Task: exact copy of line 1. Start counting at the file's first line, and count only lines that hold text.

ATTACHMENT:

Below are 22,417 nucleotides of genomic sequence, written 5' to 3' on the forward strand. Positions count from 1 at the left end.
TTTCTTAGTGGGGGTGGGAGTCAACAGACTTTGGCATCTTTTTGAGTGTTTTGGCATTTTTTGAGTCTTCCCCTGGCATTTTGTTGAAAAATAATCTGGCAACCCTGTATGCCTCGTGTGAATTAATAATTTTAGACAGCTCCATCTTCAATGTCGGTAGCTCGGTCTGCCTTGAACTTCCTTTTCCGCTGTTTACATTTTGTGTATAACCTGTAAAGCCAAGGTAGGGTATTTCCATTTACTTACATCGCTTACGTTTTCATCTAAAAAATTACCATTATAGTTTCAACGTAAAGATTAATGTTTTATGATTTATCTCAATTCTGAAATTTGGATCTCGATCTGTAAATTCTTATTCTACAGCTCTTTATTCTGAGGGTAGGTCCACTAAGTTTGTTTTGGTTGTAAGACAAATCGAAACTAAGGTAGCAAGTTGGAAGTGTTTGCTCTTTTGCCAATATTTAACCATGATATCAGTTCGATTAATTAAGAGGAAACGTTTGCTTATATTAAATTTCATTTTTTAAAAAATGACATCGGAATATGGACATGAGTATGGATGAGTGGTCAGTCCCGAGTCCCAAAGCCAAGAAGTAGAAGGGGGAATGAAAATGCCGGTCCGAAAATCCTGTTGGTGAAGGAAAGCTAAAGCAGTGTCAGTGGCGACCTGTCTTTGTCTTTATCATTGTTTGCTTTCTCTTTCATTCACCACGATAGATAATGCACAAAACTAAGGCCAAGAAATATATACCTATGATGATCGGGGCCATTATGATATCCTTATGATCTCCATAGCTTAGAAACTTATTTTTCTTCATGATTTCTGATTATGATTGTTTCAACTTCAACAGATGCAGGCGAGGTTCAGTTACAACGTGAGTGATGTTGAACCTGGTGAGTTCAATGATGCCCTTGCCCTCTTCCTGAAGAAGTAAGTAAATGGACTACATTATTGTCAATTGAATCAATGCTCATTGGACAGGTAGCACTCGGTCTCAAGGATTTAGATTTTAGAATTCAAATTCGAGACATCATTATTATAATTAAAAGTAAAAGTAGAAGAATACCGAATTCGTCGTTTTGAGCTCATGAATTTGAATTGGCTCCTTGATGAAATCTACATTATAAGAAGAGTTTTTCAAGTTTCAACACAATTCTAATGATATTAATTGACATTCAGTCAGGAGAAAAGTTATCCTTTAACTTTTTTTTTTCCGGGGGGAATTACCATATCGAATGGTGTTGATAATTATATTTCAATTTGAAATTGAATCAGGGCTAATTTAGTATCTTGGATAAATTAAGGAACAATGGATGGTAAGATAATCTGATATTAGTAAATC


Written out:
Below are 22,417 nucleotides of genomic sequence, written 5' to 3' on the forward strand. Positions count from 1 at the left end.